Spillover of pollinators between crops: Competition or facilitation?

Monday, November 17, 2014: 10:48 AM
C123 (Oregon Convention Center)
Heather Connelly , Entomology, Cornell University, Ithaca, NY
Eleanor J. Blitzer , Environmental Science, Policy, and Management, University of California, Berkeley, CA
Bryan N. Danforth , Entomology, Cornell University, Ithaca, NY
Gregory M. Loeb , Department of Entomology, Cornell University, Geneva, NY
Katja Poveda , Cornell University, Ithaca, NY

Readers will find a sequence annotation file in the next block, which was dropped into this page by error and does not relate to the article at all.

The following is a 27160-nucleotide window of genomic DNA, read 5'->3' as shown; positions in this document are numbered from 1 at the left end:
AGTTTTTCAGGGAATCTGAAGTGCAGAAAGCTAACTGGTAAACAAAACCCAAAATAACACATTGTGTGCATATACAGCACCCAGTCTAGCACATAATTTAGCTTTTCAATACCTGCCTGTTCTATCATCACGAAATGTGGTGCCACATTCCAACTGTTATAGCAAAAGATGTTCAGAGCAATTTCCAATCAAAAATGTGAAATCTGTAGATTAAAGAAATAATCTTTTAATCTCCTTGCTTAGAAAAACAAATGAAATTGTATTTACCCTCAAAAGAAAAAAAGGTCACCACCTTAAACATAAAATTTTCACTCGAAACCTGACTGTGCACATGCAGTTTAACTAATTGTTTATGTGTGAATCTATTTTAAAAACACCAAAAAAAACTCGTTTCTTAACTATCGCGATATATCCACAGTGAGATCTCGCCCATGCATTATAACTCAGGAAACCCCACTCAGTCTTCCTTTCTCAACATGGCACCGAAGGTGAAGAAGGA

Pollination in agroecosystems is a critical ecosystem service that impacts the yield of more than 70% of globally important crops. The movement of pollinators from natural to managed systems is well characterized but the consequences of pollinator spillover from managed systems to natural areas or between managed crops are still poorly studied. In this study we investigate the spillover effect of pollinators between crops with overlapping bloom periods. Specifically, we determine whether mass blooming apple (Malus domestica) facilitates or competes with cultivated strawberry (Fragaria ananassa) for pollinators. Pollinator abundance and richness as well as fruit set of sentinel strawberry plants was measured during early, peak and late apple bloom in 13 landscapes in central NY, USA representing a gradient of 0 to 30% apple cover. The proportion of apple in the landscape had no impact on the weight of strawberry fruits in early apple bloom, a negative effect during peak apple bloom and a positive effect following apple bloom. Our results suggest that mass blooming apples compete with strawberry for pollinators when both crops are blooming concurrently, however we found evidence that pollinators spillover to strawberry following apple bloom.  Our findings indicate that mass blooming crops can have a negative impact on the yield of other flowering crops that require pollinators during the mass flowering period but choosing varieties that do not overlap may boost yields.